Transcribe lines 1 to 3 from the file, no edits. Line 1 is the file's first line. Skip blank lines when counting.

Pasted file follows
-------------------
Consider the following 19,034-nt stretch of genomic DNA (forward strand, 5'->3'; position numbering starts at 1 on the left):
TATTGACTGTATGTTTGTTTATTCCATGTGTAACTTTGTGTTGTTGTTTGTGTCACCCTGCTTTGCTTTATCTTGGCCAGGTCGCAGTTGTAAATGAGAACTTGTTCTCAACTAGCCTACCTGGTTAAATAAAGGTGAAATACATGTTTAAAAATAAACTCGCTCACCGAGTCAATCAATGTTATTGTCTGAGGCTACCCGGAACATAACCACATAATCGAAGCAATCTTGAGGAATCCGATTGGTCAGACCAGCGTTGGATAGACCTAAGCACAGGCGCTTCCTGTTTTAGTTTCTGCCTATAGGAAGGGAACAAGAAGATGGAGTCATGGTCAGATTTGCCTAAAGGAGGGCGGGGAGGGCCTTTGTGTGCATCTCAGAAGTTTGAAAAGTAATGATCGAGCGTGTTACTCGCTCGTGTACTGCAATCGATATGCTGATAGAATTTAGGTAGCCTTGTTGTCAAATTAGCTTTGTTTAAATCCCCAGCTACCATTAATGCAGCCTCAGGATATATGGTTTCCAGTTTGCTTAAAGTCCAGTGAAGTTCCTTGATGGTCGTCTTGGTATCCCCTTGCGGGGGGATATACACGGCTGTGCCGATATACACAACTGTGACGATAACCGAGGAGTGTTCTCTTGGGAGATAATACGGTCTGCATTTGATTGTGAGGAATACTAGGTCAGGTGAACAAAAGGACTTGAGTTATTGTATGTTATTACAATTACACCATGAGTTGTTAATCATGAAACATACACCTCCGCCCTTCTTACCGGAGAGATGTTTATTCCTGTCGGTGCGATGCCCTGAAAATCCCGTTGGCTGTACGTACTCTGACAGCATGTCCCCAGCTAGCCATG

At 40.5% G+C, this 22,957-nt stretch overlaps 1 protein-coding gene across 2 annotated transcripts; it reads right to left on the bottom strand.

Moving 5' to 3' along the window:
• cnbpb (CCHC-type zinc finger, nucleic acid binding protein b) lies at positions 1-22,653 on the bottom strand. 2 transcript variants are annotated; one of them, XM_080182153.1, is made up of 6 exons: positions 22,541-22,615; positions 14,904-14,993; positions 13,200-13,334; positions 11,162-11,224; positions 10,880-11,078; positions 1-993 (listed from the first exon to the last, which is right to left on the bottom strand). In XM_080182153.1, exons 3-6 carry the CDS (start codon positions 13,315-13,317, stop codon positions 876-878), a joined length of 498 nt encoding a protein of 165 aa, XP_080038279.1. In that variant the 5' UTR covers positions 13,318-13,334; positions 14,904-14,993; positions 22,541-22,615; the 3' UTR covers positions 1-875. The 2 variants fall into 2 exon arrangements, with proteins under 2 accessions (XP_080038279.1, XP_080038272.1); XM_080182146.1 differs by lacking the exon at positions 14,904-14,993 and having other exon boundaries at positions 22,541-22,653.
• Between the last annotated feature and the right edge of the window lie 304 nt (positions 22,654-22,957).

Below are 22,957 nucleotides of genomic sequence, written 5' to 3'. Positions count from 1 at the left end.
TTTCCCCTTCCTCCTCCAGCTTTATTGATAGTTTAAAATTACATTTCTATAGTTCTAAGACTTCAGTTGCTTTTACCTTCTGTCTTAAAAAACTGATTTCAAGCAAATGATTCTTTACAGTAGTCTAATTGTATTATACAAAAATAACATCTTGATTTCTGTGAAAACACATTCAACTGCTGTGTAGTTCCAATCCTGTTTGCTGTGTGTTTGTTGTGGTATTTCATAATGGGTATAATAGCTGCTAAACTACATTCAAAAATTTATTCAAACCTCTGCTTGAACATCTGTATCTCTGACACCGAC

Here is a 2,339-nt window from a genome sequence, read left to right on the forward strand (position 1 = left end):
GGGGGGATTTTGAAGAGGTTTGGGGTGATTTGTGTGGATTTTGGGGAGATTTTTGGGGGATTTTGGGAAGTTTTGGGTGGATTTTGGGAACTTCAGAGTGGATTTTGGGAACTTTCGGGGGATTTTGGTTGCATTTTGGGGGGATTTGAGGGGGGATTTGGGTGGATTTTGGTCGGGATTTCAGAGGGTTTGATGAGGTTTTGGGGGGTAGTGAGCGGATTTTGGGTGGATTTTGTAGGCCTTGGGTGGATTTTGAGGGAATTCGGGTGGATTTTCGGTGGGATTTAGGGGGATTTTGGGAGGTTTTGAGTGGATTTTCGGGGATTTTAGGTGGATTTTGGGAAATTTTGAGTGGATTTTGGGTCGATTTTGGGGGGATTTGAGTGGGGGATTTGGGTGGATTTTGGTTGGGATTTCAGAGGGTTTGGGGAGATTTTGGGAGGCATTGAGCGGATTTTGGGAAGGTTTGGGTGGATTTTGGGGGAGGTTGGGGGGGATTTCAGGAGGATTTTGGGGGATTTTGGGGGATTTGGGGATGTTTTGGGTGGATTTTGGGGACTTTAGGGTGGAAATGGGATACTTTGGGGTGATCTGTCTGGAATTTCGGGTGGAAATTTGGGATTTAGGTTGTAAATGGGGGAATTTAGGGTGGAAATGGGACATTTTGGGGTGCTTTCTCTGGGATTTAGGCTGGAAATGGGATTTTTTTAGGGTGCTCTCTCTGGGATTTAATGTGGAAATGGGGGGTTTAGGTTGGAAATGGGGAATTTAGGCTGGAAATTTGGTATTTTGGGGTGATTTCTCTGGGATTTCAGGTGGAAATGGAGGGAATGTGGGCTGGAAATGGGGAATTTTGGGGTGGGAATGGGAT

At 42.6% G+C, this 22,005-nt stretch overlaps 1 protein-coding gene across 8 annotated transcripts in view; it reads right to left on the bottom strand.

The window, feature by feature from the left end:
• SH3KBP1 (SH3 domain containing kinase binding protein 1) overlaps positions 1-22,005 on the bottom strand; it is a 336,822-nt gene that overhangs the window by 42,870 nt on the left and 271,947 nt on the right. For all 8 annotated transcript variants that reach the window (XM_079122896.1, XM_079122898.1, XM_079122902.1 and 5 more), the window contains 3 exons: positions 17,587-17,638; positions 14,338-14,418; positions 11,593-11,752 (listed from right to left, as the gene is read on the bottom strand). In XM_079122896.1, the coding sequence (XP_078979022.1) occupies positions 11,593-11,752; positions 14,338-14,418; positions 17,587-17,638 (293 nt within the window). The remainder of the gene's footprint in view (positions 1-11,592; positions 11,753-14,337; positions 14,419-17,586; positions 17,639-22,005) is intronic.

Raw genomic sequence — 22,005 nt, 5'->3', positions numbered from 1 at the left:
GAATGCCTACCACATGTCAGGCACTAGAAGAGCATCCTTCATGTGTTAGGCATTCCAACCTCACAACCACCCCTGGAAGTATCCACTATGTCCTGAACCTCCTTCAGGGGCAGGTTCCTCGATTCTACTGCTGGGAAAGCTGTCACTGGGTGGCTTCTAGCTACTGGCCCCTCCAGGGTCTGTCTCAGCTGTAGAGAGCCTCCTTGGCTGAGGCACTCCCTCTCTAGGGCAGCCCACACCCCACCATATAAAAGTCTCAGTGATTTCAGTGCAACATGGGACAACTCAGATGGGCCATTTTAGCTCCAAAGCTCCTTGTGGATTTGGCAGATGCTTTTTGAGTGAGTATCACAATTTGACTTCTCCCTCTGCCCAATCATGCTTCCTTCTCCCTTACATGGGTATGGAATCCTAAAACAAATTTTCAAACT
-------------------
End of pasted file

Consider the following 19,034-nt stretch of genomic DNA (forward strand, 5'->3'; position numbering starts at 1 on the left):
TATTGACTGTATGTTTGTTTATTCCATGTGTAACTTTGTGTTGTTGTTTGTGTCACCCTGCTTTGCTTTATCTTGGCCAGGTCGCAGTTGTAAATGAGAACTTGTTCTCAACTAGCCTACCTGGTTAAATAAAGGTGAAATACATGTTTAAAAATAAACTCGCTCACCGAGTCAATCAATGTTATTGTCTGAGGCTACCCGGAACATAACCACATAATCGAAGCAATCTTGAGGAATCCGATTGGTCAGACCAGCGTTGGATAGACCTAAGCACAGGCGCTTCCTGTTTTAGTTTCTGCCTATAGGAAGGGAACAAGAAGATGGAGTCATGGTCAGATTTGCCTAAAGGAGGGCGGGGAGGGCCTTTGTGTGCATCTCAGAAGTTTGAAAAGTAATGATCGAGCGTGTTACTCGCTCGTGTACTGCAATCGATATGCTGATAGAATTTAGGTAGCCTTGTTGTCAAATTAGCTTTGTTTAAATCCCCAGCTACCATTAATGCAGCCTCAGGATATATGGTTTCCAGTTTGCTTAAAGTCCAGTGAAGTTCCTTGATGGTCGTCTTGGTATCCCCTTGCGGGGGGATATACACGGCTGTGCCGATATACACAACTGTGACGATAACCGAGGAGTGTTCTCTTGGGAGATAATACGGTCTGCATTTGATTGTGAGGAATACTAGGTCAGGTGAACAAAAGGACTTGAGTTATTGTATGTTATTACAATTACACCATGAGTTGTTAATCATGAAACATACACCTCCGCCCTTCTTACCGGAGAGATGTTTATTCCTGTCGGTGCGATGCCCTGAAAATCCCGTTGGCTGTACGTACTCTGACAGCATGTCCCCAGCTAGCCATG

At 40.5% G+C, this 22,957-nt stretch overlaps 1 protein-coding gene across 2 annotated transcripts; it reads right to left on the bottom strand.